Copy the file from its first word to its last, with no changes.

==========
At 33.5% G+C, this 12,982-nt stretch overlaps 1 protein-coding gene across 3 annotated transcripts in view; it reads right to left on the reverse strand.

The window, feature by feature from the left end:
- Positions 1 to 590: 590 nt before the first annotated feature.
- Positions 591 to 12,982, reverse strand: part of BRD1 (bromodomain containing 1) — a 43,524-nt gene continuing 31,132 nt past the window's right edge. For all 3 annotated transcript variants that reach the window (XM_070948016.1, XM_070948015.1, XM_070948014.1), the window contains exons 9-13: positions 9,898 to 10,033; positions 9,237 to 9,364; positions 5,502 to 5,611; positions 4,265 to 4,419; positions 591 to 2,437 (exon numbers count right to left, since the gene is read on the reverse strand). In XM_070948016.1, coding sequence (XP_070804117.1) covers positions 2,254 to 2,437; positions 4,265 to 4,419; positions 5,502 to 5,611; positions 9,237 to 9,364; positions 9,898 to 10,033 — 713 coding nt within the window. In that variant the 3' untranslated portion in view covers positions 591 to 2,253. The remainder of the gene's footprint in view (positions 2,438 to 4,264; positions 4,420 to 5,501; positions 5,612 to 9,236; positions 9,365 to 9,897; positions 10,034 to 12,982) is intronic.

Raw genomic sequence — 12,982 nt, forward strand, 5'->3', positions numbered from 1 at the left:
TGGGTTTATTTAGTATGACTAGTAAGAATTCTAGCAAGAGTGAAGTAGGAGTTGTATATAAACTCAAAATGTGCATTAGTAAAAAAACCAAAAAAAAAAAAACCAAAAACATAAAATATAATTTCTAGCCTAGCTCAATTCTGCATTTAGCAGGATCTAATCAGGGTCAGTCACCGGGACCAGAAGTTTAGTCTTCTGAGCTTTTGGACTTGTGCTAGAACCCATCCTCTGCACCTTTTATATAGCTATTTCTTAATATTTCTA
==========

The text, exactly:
At 33.5% G+C, this 12,982-nt stretch overlaps 1 protein-coding gene across 3 annotated transcripts in view; it reads right to left on the reverse strand.

The window, feature by feature from the left end:
- Positions 1 to 590: 590 nt before the first annotated feature.
- Positions 591 to 12,982, reverse strand: part of BRD1 (bromodomain containing 1) — a 43,524-nt gene continuing 31,132 nt past the window's right edge. For all 3 annotated transcript variants that reach the window (XM_070948016.1, XM_070948015.1, XM_070948014.1), the window contains exons 9-13: positions 9,898 to 10,033; positions 9,237 to 9,364; positions 5,502 to 5,611; positions 4,265 to 4,419; positions 591 to 2,437 (exon numbers count right to left, since the gene is read on the reverse strand). In XM_070948016.1, coding sequence (XP_070804117.1) covers positions 2,254 to 2,437; positions 4,265 to 4,419; positions 5,502 to 5,611; positions 9,237 to 9,364; positions 9,898 to 10,033 — 713 coding nt within the window. In that variant the 3' untranslated portion in view covers positions 591 to 2,253. The remainder of the gene's footprint in view (positions 2,438 to 4,264; positions 4,420 to 5,501; positions 5,612 to 9,236; positions 9,365 to 9,897; positions 10,034 to 12,982) is intronic.

Raw genomic sequence — 12,982 nt, forward strand, 5'->3', positions numbered from 1 at the left:
TGGGTTTATTTAGTATGACTAGTAAGAATTCTAGCAAGAGTGAAGTAGGAGTTGTATATAAACTCAAAATGTGCATTAGTAAAAAAACCAAAAAAAAAAAAACCAAAAACATAAAATATAATTTCTAGCCTAGCTCAATTCTGCATTTAGCAGGATCTAATCAGGGTCAGTCACCGGGACCAGAAGTTTAGTCTTCTGAGCTTTTGGACTTGTGCTAGAACCCATCCTCTGCACCTTTTATATAGCTATTTCTTAATATTTCTA